University of Texas at Austin President Bill Powers delivered a speech Monday — two days before the University of Texas System Board of Regents gathers in Austin for a highly anticipated meeting — outlining the university's budget concerns and plans for innovation.
To a crowd made up largely of alumni and faculty, as well as a handful of students and outside observers, Powers explained that the administration has prepared for a 15 percent budget reduction for the next biennium, which is roughly on target with the 16.1 percent cut in the Texas Senate's version of the budget. However, if the legislators adopt the House version, they will still be 5.5 percent short, causing them to dip into reserves, further slash budgets and up the number of layoffs. "There is no question that this would further harm our educational mission," Powers said.
Under the House version of the budget, state support will make up 13 percent of the university's budget, down from 52 percent in 1981. Powers observed that this was just "one of many seismic shifts in society that affect higher education."
"We have to reinvent the way we do business," Powers said. "Our current approach simply is not sustainable." He took note of ongoing efforts to change the institution's status quo, including recommendations made by the Commission of 125, a coalition of citizens and university representatives, in 2004. He said that, if efficiency is measured by comparing financial inputs to degree production, then UT ranks first out of 120 of the nation's public research universities. However, in addition to these and other ongoing initiatives, such as developing three-year degrees and working with high schools to get students into college earlier and better prepared, Powers reiterated, "We need to do more."
"Our alumni ought to know what we're doing," Powers told the Tribune, explaining his rationale for giving the speech. "The public ought to know what we're doing, and the campus ought to know what we're doing. We're for reinventing things."
It's a busy time in the political life of the university. At the Capitol, legislators are grappling with a massive budget shortfall that will inevitably lead to major cuts at institutions of higher education. Meanwhile, several high-profile UT constituents remain concerned about potential changes in the scope and mission of the university system pushed by the governor, the Texas Public Policy Foundation and some recently appointed UT regents under the leadership of chairman Gene Powell.
Powers also said in his speech that a main focus should be on boosting four-year graduation rates, which are currently hovering at a mere 53 percent. Though these are the highest in the state, Powers said they should be around 70 percent, which would result in a significant savings to the state. "That should be our beacon," Powers told the Tribune after his address. "When we get there, then 73 percent. We ought to keep doing everything we can."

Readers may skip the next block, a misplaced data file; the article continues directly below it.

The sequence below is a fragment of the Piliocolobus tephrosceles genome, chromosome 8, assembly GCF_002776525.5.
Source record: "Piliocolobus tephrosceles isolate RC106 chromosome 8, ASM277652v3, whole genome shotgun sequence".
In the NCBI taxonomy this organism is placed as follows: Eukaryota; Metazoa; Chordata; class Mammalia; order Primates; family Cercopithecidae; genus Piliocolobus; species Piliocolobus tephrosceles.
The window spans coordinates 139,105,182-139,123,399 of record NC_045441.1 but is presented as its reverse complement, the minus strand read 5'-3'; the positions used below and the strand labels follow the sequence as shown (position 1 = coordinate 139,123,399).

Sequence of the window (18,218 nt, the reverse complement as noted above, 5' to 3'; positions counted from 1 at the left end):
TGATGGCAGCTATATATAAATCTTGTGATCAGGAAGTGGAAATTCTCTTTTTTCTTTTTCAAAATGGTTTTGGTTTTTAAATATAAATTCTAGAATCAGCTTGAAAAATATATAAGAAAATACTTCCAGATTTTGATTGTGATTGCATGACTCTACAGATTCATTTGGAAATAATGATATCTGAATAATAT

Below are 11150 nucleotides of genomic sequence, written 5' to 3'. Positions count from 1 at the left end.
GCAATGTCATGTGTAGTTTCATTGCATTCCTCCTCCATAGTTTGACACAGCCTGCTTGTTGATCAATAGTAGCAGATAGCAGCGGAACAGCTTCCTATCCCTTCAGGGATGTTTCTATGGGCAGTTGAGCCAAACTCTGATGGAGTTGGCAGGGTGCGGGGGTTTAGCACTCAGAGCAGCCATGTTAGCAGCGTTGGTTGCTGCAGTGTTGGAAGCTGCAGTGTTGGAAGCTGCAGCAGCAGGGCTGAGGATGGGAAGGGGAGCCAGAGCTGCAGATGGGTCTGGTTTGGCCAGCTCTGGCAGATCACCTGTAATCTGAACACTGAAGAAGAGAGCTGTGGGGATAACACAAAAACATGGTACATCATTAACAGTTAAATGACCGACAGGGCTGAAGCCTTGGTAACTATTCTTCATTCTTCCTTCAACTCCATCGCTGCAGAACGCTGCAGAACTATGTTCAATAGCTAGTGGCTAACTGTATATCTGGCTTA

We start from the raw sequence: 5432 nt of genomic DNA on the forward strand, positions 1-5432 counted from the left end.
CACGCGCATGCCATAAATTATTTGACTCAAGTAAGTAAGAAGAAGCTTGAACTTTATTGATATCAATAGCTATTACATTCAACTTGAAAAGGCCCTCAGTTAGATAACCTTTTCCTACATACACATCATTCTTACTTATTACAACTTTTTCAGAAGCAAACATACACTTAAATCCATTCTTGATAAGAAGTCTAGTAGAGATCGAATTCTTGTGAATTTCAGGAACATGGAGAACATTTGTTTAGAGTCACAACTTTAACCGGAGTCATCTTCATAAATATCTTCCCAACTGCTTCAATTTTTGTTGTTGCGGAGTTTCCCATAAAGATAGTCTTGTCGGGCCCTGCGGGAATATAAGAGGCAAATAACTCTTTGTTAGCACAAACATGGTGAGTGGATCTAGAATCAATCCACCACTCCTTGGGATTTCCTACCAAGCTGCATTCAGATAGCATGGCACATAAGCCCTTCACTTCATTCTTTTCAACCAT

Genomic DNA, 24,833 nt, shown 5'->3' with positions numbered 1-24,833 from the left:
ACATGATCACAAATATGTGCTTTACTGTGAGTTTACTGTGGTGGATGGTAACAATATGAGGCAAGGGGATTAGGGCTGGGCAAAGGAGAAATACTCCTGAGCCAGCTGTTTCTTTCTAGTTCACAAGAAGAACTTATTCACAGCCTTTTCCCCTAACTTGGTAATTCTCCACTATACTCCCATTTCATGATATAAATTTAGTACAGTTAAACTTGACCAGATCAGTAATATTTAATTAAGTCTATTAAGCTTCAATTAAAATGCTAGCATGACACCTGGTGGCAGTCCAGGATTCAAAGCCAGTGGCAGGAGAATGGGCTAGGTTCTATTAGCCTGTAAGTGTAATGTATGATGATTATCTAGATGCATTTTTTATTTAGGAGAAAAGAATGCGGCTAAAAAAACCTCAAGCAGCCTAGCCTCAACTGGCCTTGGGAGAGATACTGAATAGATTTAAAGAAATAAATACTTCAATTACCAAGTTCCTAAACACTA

Justin Keener, a spokesman for Texas Business for Higher Education, a new organization that has largely supported a push for accountability and transparency, said in a statement afterward, “While our universities are making great progress, we agree with President Powers that the current model is unsustainable and further improvements are needed. Both he and the regents have called for improving quality, access and affordability, and we hope that everyone will stay focused on delivering those objectives.”
However, in his speech, Powers also cautioned, "We need to be careful about how we change. It's virtually impossible to innovate from the top down." And while some have speculated about what the recent unrest might mean for top UT administrators, Powers said he remains focused: "I will continue to defend our constitutional mandate to remain 'a university of the first class.' I will work night and day to achieve our vision for the public research university of the future."
Update: Following the speech, UT's Faculty Council unanimously approved a a vote of confidence in Powers and his administrative team. They asserted that they have "tirelessly and effectively advocated for the University while valuing academic research and excellent teaching and adhering to the highest standards of professionalism and ethical conduct."
Debbie Roberts, a spokeswoman for the Faculty Council said the vote, which has been awaiting approval since last week, was not a direct response to the address. "It is in response to the president's actions over the last several months," she said.
Here's the full speech:
Here's a video excerpt:
Texas Tribune donors or members may be quoted or mentioned in our stories, or may be the subject of them. For a complete list of contributors, click here.